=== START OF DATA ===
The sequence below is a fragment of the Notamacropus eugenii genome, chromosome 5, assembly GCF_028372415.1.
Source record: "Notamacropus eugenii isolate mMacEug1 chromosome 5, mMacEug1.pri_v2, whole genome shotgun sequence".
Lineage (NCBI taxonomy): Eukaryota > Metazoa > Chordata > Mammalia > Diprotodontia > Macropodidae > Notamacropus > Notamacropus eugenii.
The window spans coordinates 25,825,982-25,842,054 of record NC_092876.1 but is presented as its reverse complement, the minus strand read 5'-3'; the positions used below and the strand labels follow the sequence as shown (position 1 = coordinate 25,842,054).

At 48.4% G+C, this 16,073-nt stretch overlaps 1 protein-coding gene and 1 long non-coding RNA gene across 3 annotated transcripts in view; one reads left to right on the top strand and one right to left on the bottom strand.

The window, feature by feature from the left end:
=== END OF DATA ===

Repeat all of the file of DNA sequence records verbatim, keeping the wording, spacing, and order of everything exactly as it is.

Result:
The sequence below is a fragment of the Notamacropus eugenii genome, chromosome 5, assembly GCF_028372415.1.
Source record: "Notamacropus eugenii isolate mMacEug1 chromosome 5, mMacEug1.pri_v2, whole genome shotgun sequence".
Lineage (NCBI taxonomy): Eukaryota > Metazoa > Chordata > Mammalia > Diprotodontia > Macropodidae > Notamacropus > Notamacropus eugenii.
The window spans coordinates 25,825,982-25,842,054 of record NC_092876.1 but is presented as its reverse complement, the minus strand read 5'-3'; the positions used below and the strand labels follow the sequence as shown (position 1 = coordinate 25,842,054).

At 48.4% G+C, this 16,073-nt stretch overlaps 1 protein-coding gene and 1 long non-coding RNA gene across 3 annotated transcripts in view; one reads left to right on the top strand and one right to left on the bottom strand.

The window, feature by feature from the left end: